When asked in an interview what the title of his violin concerto, Tiefenrausch, meant to him, German composer Christian Jost (b. 1963) said it was both his manifesto and a confession. The word refers to the effect of nitrogen on the body – the ‘rapture of the deep’ – that happens when divers go beyond a 30 m. depth and start to have nitrogen narcosis, often called the ‘martini effect’ because divers describe it as feeling like drinking a martini on an empty stomach.
In this violin concerto, Jost opens with a solo violin, not the orchestra as is most common in solo concertos. The solo has a very introverted feeling, as though we’re being permitted a private view of a violinist at play. The three minutes of silence by the orchestra comes to an end with their tentative entrance – and then their gradual involvement in the texture of the piece.
As in many concertos, the relationship between the soloist and the orchestra can be as much adversarial as individualistic. The violin is the individual in the musical crowd, but yet affects the crowd with its musical lines. The orchestra seems to ebb and flow in its effect. The audience is pulled along by both parties, gradually succumbing to the music’s own ‘martini effect.’
Jost is relying on the curiosity of the audience to follow the two different lines. Sometimes it’s the orchestra that calms down and other times, it’s the violin. Other times, it’s the violin that’s determining the action and the orchestra that supplies the support. As the relationship changes between the two, more and more of Jost’s world is revealed.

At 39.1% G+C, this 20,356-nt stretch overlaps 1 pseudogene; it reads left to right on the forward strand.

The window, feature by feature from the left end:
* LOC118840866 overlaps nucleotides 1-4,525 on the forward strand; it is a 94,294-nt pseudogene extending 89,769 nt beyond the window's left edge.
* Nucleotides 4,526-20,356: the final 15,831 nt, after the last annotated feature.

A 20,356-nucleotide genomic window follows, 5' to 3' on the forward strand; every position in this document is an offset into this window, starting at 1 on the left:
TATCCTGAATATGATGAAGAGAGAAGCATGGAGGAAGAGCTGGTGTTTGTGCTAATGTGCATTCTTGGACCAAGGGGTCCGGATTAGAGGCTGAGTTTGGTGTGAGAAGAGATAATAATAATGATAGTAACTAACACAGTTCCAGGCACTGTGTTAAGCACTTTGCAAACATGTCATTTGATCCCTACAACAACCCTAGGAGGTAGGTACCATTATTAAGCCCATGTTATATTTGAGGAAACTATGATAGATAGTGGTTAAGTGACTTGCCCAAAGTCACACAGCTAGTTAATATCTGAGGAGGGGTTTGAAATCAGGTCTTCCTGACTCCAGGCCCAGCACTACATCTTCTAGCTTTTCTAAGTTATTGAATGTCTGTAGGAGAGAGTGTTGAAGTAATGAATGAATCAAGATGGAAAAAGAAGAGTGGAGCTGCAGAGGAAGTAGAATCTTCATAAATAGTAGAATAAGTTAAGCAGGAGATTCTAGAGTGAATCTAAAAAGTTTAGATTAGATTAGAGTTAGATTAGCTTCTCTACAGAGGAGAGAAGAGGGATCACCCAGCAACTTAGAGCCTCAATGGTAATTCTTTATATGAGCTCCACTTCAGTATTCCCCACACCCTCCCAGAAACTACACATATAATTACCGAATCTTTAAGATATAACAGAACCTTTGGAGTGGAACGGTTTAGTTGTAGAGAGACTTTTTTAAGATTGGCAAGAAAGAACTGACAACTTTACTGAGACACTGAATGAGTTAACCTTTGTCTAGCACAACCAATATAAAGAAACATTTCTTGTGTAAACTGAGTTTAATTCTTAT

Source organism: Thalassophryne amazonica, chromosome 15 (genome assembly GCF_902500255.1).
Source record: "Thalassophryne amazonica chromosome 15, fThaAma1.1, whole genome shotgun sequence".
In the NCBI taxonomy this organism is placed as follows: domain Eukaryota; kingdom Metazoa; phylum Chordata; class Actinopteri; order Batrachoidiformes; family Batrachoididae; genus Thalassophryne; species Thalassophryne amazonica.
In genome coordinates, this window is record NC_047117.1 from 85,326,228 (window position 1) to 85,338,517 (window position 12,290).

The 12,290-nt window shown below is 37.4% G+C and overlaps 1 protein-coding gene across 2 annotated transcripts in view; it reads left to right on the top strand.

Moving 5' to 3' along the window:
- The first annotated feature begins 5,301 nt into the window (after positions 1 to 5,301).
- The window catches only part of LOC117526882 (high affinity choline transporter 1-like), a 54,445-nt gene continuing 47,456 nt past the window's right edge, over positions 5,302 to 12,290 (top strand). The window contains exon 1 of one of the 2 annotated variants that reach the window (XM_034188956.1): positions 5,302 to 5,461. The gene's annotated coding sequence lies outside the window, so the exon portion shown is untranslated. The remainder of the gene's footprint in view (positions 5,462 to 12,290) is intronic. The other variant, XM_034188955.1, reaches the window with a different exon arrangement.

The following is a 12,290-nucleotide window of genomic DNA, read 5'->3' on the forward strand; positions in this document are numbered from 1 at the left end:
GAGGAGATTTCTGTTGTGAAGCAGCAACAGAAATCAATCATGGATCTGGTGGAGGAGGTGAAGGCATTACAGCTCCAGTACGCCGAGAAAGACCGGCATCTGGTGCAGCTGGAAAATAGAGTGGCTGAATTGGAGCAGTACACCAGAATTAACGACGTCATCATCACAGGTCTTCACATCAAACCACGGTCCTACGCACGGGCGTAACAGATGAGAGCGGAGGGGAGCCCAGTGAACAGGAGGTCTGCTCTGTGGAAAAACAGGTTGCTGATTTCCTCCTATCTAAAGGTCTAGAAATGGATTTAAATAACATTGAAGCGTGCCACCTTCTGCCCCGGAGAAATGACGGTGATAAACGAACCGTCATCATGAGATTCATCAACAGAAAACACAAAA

Christian Jost: TiefenRausch (Viviane Hagner, violin; Essen Philharmonic Orchestra; Christian Jost, cond.)
Violinist Viviane Hagner was born in Munich and made her international stage debut at age 13. Her appearances have included work with the London Philharmonic, the Pittsburgh Symphony, and the Singapore Symphony as well as with orchestras in Berlin, Essen, and Bremen. She and her pianist sister Nicole perform as a duo and she also is part of the Joachim-Quartett Berlin.
Christian Jost, composer and conductor of this work, did his training in Cologne and San Francisco. He writes bot symphonic music and operas and in 2009, his opera Hamlet, was voted ‘Best First Performance of the Year’ in Germany, Austria, and Switzerland. As a conductor, he works with many different German orchestras, including the Bremer Philharmonic, the Graz Philharmonic Orchestra, the Hamburg Philharmonic, the Orchestra of the Komischen Oper Berlin, the Deutsche Staatsphilharmonie Rheinlandpfalz, the Essen Philharmonic, the Radio Philharmonic of SWR and the Deutsche Kammerorchester Berlin.
Christian Jost: TiefenRausch
Essen Philharmonic Orchestra
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